Zach Braff's Wish I Was Here reminds us we should feel free to dream, but remember that reality exists [Review]

By Ariel Conant
By Ariel Conant |
Comment

Latest Articles

Majority of people in Japan oppose holding the Tokyo Olympics this year, poll finds

Take a walk on the wild side with Damien Love’s ‘The Shadow Arts’

Opinion: Despite their problems, student unions are necessary

HKDSE 2021: Economics paper features some 'unusual' questions

When we’re little, we’re always told to pursue our dreams. But as adults, people need to adapt their dreams to include those around them and the reality of obstacles.   

This is the theme of Wish I Was Here, Zach Braff’s newest film which was partly funded by a Kickstarter campaign. Braff plays Aidan Bloom, an out-of-work actor. He has two children, Grace (Joey King) and Tucker (Pierce Gagnon), and a hard-working wife (Kate Hudson) who supports the family while Aidan chases his unlikely dream.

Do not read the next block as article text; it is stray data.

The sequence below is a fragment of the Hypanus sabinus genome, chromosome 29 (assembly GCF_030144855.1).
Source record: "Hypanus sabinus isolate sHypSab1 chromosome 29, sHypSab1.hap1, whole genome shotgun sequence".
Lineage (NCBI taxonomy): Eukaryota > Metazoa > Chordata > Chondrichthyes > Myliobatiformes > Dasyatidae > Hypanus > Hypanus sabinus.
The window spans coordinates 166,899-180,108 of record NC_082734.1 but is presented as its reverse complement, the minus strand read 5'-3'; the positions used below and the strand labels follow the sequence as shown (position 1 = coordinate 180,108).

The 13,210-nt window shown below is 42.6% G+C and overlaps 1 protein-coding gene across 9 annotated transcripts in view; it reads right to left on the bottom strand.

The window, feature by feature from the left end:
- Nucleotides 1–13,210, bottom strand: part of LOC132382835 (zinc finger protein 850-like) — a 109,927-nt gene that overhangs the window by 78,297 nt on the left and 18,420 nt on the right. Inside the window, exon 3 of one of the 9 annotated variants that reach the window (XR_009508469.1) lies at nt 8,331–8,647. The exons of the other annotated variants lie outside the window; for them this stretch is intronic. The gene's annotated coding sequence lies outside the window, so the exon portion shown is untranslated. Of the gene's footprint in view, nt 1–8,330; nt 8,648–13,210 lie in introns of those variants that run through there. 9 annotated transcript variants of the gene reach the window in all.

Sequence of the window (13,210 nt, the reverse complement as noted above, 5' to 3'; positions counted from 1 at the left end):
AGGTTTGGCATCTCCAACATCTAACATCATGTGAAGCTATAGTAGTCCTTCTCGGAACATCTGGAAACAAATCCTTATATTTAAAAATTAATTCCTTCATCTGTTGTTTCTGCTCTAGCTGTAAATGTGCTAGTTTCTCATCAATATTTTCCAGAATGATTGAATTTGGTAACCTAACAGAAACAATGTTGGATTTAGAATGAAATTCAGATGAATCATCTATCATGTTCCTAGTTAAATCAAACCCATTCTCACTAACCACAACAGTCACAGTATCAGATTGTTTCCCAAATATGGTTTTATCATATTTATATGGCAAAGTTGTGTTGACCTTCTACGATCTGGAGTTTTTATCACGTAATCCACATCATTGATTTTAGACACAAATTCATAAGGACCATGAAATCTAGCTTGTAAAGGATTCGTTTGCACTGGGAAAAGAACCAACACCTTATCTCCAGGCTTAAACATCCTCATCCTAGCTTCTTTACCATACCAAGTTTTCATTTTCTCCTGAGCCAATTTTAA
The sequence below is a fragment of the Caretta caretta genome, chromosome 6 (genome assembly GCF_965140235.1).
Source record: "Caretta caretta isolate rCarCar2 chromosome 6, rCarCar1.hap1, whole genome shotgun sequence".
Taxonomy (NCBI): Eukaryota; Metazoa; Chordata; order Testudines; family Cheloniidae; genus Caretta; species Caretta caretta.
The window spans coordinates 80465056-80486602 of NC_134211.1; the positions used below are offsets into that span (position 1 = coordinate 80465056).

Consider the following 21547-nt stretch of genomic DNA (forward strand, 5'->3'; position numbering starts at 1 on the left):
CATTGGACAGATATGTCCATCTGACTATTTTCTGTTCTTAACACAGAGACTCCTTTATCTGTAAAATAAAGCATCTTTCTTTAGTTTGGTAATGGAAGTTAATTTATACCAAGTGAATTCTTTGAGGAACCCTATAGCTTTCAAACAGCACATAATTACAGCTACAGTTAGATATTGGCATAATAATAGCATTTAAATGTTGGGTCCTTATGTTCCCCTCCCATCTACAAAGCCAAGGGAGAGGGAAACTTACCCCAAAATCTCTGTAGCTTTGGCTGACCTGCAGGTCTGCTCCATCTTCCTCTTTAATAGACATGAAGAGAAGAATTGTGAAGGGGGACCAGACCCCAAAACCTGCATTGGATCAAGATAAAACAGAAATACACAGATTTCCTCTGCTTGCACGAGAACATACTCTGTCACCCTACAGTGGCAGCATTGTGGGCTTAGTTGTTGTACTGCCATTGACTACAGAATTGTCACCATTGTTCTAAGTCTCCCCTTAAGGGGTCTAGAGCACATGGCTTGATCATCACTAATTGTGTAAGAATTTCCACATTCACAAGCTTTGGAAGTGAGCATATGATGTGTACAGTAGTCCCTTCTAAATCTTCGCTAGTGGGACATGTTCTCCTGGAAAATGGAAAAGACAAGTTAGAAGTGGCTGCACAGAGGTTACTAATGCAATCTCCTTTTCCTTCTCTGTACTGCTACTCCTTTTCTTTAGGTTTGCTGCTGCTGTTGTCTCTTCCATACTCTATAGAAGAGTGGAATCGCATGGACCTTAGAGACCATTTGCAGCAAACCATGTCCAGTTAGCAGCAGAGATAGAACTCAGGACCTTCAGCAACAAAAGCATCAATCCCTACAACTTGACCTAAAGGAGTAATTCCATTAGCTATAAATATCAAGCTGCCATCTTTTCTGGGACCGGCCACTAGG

Aidan’s struggle is brought to head when his father Gabe (Mandy Patinkin) is diagnosed with cancer. Gabe had been paying for an expensive school for the children, but now he needs the money for his treatment. Unable to pay for the children’s school fees, Aidan decides to home-school them.

The film has enough light-hearted and silly moments to keep its momentum even while addressing difficult issues.  There is excellent acting all round: Braff is in a role similar to those he’s done before, but he’s familiar with it, and does it well; Hudson and Patinkin play off each other, giving the movie the serious moments it needs to keep it grounded. But it is King who shines, showing the rebellion and uncertainty of adolescence.

The movie’s soundtrack is an unfortunate distraction: the barrage of indie tunes seems forced and out of place, and takes away from the meaningful moments created by good writing and acting.

Ultimately, Wish I Was Here shows a valuable lesson in growing up. It’s not so much that dreams are only for kids, but more that adults also need to also accept that reality exists alongside their dreams. 

Comment